Documents expose decades of sexual abuse in Guam

By Rose Gamble
August 9, 2019

Archbishop Apuron is pictured in a 2012 photo at the Vatican
Photo by Paul Haring

Since 2016, there have since been at least 223 lawsuits filed accusing 35 clergymen, teachers, and Boy Scout leaders of sexual abuse

Court documents have shown that a systemic pattern of sexual abuse by clergy of the Catholic Church took place on the US territory of Guam for over six decades.

The Associated Press conducted an extensive investigation that found collusion and cover-ups from priests all the way up to the top of the church’s hierarchy had been happening since the 1950s.

Anthony Sablan Apuron served as the archbishop of the Archdiocese of Agaña, Guam, from 1986 until 2016 when he was convicted in a secret Vatican trial and suspended. In 2018 he was found guilty of sexual abusing minors and finally removed from his post.

There have since been at least 223 lawsuits filed accusing 35 clergymen, teachers, and Boy Scout leaders of sexual abuse. The Guam archdiocese filed for bankruptcy protection this year, estimating $45 million in liabilities.

Apuron was named by seven men in lawsuits, including one by his own nephew.

"He believed he was untouchable, more powerful than the governor," Water Denton, a former US Army sergeant who alleges he was raped by Apuron 40 years ago as an altar boy, told the Associated Press.

Denton reported the rape in August 2015 to Apuron’s superior, the apostolic nuncio for the Pacific. He also wrote a four-page letter to Pope Francis, and the Vatican opened an investigation.

In May 2016, a Guam survivor publicly accused Apuron of molesting him. Denton then informed the church that he too was going public. The day before his scheduled press conference, Pope Francis suspended Apuron, Associated Press reports.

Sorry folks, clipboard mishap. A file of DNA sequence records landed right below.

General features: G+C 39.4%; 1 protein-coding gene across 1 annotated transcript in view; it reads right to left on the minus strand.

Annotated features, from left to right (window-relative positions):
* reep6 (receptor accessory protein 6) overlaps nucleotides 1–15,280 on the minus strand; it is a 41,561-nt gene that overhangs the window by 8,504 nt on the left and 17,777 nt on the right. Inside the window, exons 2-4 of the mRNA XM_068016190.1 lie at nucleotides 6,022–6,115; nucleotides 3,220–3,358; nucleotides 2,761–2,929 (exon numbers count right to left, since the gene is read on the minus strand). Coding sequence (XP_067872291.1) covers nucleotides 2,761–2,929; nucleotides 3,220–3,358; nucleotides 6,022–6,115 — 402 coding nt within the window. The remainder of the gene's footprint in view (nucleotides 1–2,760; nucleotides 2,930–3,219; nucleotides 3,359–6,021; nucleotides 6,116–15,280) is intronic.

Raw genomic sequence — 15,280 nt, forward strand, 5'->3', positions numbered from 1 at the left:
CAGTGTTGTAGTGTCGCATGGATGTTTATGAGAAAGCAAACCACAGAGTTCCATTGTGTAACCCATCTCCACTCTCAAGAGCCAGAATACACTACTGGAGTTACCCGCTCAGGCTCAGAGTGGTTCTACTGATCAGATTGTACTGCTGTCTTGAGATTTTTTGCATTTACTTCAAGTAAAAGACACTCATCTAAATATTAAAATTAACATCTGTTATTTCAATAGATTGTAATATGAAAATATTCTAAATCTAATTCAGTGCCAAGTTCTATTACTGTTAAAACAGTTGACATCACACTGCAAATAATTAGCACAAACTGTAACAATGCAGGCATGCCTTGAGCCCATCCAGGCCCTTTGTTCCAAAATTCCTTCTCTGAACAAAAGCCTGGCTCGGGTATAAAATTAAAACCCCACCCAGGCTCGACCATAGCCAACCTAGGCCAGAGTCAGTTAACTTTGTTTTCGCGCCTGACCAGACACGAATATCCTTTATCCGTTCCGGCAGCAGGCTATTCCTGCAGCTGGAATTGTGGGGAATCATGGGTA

In a written statement issued in April, after Pope Francis had rejected his final appeal, Apuron maintained his innocence but compared the decision to a death sentence.

“I lose my homeland, my family, my church, my people, even my language, and I remain alone in complete humiliation, old and in failing health,” Apuron said.

Despite his being removed from public ministry he remains a bishop and receives a monthly $1,500 stipend from the church. 

When the Associated Press approached the Guam archdiocese it said it did not know where Apuron is.

Among the abuse cases revealed in the documents is that of Rev. Louis Brouillard, who came to Guam after being expelled from the US for allegedly making sexual advances on a boy. He was first reported for abuse on the island in 1956, but moved to another parish. While serving on the island for 30 years, Brouillard is accused of abusing about 132 children, both men and women. He was transferred to Minnesota in 1981 after a complaint against him was lodged with the Guam Police, according to the documents.

In 2016, Brouillard signed a statement admitting to abusing at least 20 children. Brouillard died while still a priest in 2018.

No member of the Catholic clergy on Guam has ever been prosecuted for a sex crime, including Apuron and Brouillard.

Documents that could have helped prosecute the abusers are believed to have been destroyed. Apuron’s successor, Michael Jude Byrnes, has said he heard rumours of “a big bonfire” before Apuron departed.

Since Apuron’s departure and the subsequent lawsuits, priests in Guam are not permitted to be alone with children, and a committee is reviewing sexual assault claims.



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